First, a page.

Death is always painful, but the pains are compounded considerably if its cause is suicide. When a suicide occurs, we aren't just left with the loss of a person; we're also left with a legacy of anger, second-guessing and fearful anxiety. Each year I write a column on suicide, hoping it might help produce more understanding around the issue and, in a small way, offer some consolation to those who have lost a loved one to this dreadful disease. Essentially I say the same things each year because they need to be said. As Margaret Atwood once put it, some things need to be said and said and said again, until they don't need to be said anymore. That's true of suicide.
What needs to be said and said again about suicide? First of all, it is a disease : and perhaps the most misunderstood of all diseases. We tend to think if a death is self-inflicted, it is voluntary in a way that death through physical illness or accident is not. For most suicides, this is not true. A person falling victim to suicide dies as does the victim of a terminal illness or fatal accident : not by his or her own choice.
When people die from heart attacks, strokes, cancer, AIDS and accidents, they die against their will. The same is true of suicide. Except in the case of suicide, the breakdown is emotional rather than physical : an emotional stroke, an emotional cancer, a breakdown of the emotional immune system, an emotional fatality.
This is not an analogy. These two kinds of heart attacks, strokes, cancers, breakdowns of the immune system and fatal accidents are identical in that in neither case is the person leaving this world on the basis of a voluntary decision of his or her own will. That's why we speak of someone as a victim of suicide.
Given this fact, we should not worry unduly about the eternal salvation of a suicide victim, believing (as we used to) that suicide is always an act of ultimate despair. God is infinitely more understanding than we are, and God's hands are infinitely safer and more gentle than our own. Imagine a loving mother having just given birth, welcoming her child unto her breast for the first time. That, I believe, is the best image we have available to understand how a suicide victim : most often an overly sensitive soul : is received into the next life.
Again, this isn't an analogy. God is infinitely more understanding, loving and motherly than any mother on earth. We need not worry about the fate of anyone : no matter the cause of death : who exits this world honest, sensitive, gentle, over-wrought and emotionally crushed. God's understanding and compassion far exceed our own. Knowing all this however doesn't necessarily take away our pain (and anger!) at losing someone to suicide. Faith and understanding aren't meant to take away our pain, but to give us hope, vision and support as we walk within our pain.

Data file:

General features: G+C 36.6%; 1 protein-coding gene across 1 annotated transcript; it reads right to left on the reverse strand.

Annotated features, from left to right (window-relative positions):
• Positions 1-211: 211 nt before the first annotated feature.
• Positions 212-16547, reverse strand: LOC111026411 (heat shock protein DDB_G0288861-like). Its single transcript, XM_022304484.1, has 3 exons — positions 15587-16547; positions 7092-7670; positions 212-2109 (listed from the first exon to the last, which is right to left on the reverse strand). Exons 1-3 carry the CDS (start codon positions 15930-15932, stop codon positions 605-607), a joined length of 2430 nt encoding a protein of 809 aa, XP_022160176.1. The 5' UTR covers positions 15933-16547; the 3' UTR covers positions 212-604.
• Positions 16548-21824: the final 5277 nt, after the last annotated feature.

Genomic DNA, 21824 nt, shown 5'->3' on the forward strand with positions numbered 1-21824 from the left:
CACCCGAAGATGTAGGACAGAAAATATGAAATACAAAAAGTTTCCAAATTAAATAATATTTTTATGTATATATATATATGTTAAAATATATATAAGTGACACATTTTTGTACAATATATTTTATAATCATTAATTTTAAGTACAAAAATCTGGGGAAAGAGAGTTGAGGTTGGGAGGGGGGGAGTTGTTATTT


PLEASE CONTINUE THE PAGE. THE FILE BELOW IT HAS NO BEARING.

Finally, we should not unduly second-guess when we lose a loved one to suicide: "What might I have done? Where did I let this person down? If only I had been there! What if...?" It is too easy to be haunted with these thoughts. Rarely would this have made a difference. Most of the time we weren't there for the exact reason the person who fell victim to the disease did not want us to be there. He or she picked the moment, the spot and the means precisely so that we wouldn't be there.
Perhaps it is more accurate to say suicide is a disease that picks its victim precisely in such a way so as to exclude others and their attentiveness. This should not be an excuse for insensitivity (especially toward those suffering from dangerous depression}; but it should be a healthy check against false guilt and fruitless second-guessing. We are humans, not God. People die of illness and accidents all the time. All the love and attentiveness in the world cannot prevent a loved one from dying. Suicide is a sickness; there are some sicknesses that all the care and love in the world cannot cure.
A proper human and faith response to suicide should not be horror, fear for the victim's eternal salvation, or guilty second-guessing about how we failed this person. Suicide is indeed a horrible way to die. Yet we must understand it (at least in most cases) as a sickness, a disease, an illness, a tragic breakdown within the emotional immune system. Then we must trust in God's goodness, God's understanding, God's power to descend to hell, and God's power to redeem all things, even death : even death by suicide.